Airlines

United sued by Iowa businessmen over death of Simon the giant rabbit

In April, an especially large Continental Giant rabbit died aboard a United Airlines flight from London to Chicago — and now a group of Iowa businessmen plan to make United pay.

Mark Oman, Steve Bruere and Duke Reichardt have filed a lawsuit against United Airlines over the death of Simon the giant rabbit, whose dead body was found in a kennel after arriving at O’Hare International Airport, and just before he was scheduled to be transported to a connecting flight to Kansas City.

According to Cook, his clients purchased Simon from a breeder in London with the intention of displaying him at the Iowa State Fair, and giving all revenue generated from related merchandise to the event.

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The men are now seeking unspecified damages for the costs they incurred in purchasing the rabbit, as well as punitive damages, as they believe United was negligent in its handling and immediate cremation of Simon.

Cook added that the men plan to give any money earned from the lawsuit to a state fair foundation that oversees the Des Moines fairgrounds.

"They're frustrated with how United has handled this from the start," said Cook. "None of them stand to benefit financially from the resolution."

At the time of Simon’s death, United offered no explanation for the incident, but did say they were “saddened” to hear of his passing, per a statement obtained by USA Today.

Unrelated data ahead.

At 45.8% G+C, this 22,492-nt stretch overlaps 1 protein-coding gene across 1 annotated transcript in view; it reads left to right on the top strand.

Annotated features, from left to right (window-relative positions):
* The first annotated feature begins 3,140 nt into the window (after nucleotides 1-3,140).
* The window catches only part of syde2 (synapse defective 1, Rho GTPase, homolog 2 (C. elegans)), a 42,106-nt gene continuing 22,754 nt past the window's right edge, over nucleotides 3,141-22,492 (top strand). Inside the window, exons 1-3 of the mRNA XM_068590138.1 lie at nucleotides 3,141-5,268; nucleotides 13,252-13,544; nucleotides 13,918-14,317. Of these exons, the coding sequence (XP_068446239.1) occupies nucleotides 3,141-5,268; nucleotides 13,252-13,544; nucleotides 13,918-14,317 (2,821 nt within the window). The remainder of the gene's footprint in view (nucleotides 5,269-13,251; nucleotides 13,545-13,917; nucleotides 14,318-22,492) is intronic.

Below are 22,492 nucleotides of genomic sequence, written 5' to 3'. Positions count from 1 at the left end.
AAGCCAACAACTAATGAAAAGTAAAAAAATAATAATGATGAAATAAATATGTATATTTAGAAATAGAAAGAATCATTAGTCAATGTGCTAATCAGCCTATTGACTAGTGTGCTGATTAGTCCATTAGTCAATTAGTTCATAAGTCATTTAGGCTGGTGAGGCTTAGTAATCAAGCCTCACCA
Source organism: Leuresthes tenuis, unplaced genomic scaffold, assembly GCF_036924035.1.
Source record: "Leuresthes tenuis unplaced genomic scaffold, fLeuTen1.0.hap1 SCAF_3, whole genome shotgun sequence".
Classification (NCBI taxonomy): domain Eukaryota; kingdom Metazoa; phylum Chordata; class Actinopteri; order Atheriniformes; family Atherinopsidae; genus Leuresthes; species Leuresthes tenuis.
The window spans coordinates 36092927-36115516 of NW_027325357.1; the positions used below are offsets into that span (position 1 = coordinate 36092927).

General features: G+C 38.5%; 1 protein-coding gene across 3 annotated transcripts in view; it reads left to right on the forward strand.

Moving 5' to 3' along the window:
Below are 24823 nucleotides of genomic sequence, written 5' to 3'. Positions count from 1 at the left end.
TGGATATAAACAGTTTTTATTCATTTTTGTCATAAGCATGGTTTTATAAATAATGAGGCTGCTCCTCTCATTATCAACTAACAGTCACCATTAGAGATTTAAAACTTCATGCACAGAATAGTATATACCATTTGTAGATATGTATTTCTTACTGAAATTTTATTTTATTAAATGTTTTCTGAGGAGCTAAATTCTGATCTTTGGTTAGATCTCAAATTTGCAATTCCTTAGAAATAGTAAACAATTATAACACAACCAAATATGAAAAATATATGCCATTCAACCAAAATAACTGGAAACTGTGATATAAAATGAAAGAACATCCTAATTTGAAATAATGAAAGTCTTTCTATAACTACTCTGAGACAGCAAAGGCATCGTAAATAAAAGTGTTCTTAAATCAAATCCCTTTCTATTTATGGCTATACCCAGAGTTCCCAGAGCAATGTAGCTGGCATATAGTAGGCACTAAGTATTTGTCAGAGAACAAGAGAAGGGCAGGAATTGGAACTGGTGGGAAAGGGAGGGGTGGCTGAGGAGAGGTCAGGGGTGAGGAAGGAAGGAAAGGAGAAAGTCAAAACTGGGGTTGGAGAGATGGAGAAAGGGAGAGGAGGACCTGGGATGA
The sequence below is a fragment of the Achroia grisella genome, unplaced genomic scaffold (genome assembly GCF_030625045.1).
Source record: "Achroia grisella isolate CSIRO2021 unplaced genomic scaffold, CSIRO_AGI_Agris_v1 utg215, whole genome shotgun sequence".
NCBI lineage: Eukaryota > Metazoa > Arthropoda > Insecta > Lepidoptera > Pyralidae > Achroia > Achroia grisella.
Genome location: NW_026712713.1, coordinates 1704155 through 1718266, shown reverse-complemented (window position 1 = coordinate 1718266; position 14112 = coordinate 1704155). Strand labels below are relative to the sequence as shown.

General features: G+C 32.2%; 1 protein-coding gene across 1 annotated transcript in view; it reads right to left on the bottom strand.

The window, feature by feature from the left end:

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“The safety and wellbeing of all the animals that travel with us is of the utmost importance to United Airlines and our PetSafe team. We have been in contact with our customer and have offered assistance. We are reviewing this matter,” the airline added.

The businessmen’s lawsuit, however, theorizes that Simon may have been exposed to low temperatures in the cargo compartment, or that dry ice might have been left in the same compartment as the animal.

"United has taken no action to rectify this," said Guy Cook, the attorney representing the businessmen, in a statement he issued when the men first announced their intentions to seek restitution in May. "This case is about more than one rabbit."

In his May statement, Cook may have been referring to United’s poor record for transporting animals, which the Department of Transportation ranked as the worst for pet injuries and deaths. In 2016 alone, nine animals died on United flights and 14 others were injured, putting United’s record at 2.11 animal deaths/injuries per every 10,000 animals flown, according to a MarketWatch analysis.

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When Cook threatened legal action, a United told him the airline had already reached "a satisfactory resolution" with the rabbit's breeder, Annette Edwards, in Worcestershire in the United Kingdom. Cook, however, contends that the rabbit was already the property of his clients, who purchased him from the breeder and paid for his travel.

The lawsuit also states that a veterinarian examined Simon and found him to be in "good physical condition and fit to travel" before leaving for the United States.

A representative for United Airlines confirmed to Fox News that the airline has recieved the complaint, and it is currently under review.

The Associated Press contributed to this report.